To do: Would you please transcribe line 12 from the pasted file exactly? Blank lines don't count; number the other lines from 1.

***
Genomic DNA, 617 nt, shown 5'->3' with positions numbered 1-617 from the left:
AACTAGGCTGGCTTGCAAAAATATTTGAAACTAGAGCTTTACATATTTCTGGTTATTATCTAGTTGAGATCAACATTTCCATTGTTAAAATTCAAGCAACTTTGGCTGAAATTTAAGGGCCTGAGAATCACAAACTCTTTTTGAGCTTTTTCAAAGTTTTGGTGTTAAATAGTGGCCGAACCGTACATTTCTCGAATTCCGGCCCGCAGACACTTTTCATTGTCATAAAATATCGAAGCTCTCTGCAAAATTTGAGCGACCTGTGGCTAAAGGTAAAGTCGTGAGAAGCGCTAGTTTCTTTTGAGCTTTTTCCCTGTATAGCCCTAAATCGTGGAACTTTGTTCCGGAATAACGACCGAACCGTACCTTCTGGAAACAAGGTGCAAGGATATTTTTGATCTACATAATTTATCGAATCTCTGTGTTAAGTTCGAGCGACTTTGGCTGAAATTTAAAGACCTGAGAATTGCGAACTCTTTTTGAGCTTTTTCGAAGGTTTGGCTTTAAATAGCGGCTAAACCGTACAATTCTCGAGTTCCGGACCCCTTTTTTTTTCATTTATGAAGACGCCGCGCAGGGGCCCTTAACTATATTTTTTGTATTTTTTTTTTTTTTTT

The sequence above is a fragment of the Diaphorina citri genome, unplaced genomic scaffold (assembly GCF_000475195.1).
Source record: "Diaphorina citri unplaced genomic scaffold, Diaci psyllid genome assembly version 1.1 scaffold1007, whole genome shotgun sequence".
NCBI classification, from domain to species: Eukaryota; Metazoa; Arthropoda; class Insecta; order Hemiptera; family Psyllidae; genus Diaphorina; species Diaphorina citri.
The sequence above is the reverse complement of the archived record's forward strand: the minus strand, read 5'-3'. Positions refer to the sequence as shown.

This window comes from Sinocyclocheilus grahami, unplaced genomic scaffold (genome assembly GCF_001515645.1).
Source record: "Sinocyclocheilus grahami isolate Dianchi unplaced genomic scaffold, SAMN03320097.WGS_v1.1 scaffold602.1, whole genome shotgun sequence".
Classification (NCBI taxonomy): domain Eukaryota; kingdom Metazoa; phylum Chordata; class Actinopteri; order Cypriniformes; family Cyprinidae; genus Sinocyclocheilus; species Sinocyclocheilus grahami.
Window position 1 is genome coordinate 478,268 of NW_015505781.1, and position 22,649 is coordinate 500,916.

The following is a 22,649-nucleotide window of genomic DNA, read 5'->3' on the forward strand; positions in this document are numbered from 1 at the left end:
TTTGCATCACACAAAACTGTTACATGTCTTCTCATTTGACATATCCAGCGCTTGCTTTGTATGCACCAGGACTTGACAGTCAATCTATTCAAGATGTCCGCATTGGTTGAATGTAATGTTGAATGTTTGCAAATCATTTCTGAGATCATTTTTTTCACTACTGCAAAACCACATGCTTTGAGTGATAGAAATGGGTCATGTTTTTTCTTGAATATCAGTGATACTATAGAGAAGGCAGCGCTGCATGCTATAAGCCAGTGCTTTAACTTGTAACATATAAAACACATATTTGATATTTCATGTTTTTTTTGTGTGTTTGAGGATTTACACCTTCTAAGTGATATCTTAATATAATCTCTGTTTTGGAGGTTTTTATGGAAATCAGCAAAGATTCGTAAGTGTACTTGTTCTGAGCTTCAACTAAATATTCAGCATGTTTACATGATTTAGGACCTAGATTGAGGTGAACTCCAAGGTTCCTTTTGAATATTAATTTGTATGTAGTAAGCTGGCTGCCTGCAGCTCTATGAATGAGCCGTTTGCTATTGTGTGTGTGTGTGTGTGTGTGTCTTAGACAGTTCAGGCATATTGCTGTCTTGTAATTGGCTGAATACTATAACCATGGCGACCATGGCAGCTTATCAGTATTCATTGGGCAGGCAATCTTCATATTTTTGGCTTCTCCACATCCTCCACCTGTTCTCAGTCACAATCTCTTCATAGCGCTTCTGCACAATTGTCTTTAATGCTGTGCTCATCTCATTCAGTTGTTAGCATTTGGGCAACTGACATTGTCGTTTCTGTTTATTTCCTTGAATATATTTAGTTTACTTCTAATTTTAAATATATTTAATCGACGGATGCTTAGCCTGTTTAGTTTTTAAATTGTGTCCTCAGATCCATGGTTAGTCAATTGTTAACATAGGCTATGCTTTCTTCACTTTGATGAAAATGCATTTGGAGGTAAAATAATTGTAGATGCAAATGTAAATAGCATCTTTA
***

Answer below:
TTTGCATCACACAAAACTGTTACATGTCTTCTCATTTGACATATCCAGCGCTTGCTTTGTATGCACCAGGACTTGACAGTCAATCTATTCAAGATGTCCGCATTGGTTGAATGTAATGTTGAATGTTTGCAAATCATTTCTGAGATCATTTTTTTCACTACTGCAAAACCACATGCTTTGAGTGATAGAAATGGGTCATGTTTTTTCTTGAATATCAGTGATACTATAGAGAAGGCAGCGCTGCATGCTATAAGCCAGTGCTTTAACTTGTAACATATAAAACACATATTTGATATTTCATGTTTTTTTTGTGTGTTTGAGGATTTACACCTTCTAAGTGATATCTTAATATAATCTCTGTTTTGGAGGTTTTTATGGAAATCAGCAAAGATTCGTAAGTGTACTTGTTCTGAGCTTCAACTAAATATTCAGCATGTTTACATGATTTAGGACCTAGATTGAGGTGAACTCCAAGGTTCCTTTTGAATATTAATTTGTATGTAGTAAGCTGGCTGCCTGCAGCTCTATGAATGAGCCGTTTGCTATTGTGTGTGTGTGTGTGTGTGTGTCTTAGACAGTTCAGGCATATTGCTGTCTTGTAATTGGCTGAATACTATAACCATGGCGACCATGGCAGCTTATCAGTATTCATTGGGCAGGCAATCTTCATATTTTTGGCTTCTCCACATCCTCCACCTGTTCTCAGTCACAATCTCTTCATAGCGCTTCTGCACAATTGTCTTTAATGCTGTGCTCATCTCATTCAGTTGTTAGCATTTGGGCAACTGACATTGTCGTTTCTGTTTATTTCCTTGAATATATTTAGTTTACTTCTAATTTTAAATATATTTAATCGACGGATGCTTAGCCTGTTTAGTTTTTAAATTGTGTCCTCAGATCCATGGTTAGTCAATTGTTAACATAGGCTATGCTTTCTTCACTTTGATGAAAATGCATTTGGAGGTAAAATAATTGTAGATGCAAATGTAAATAGCATCTTTA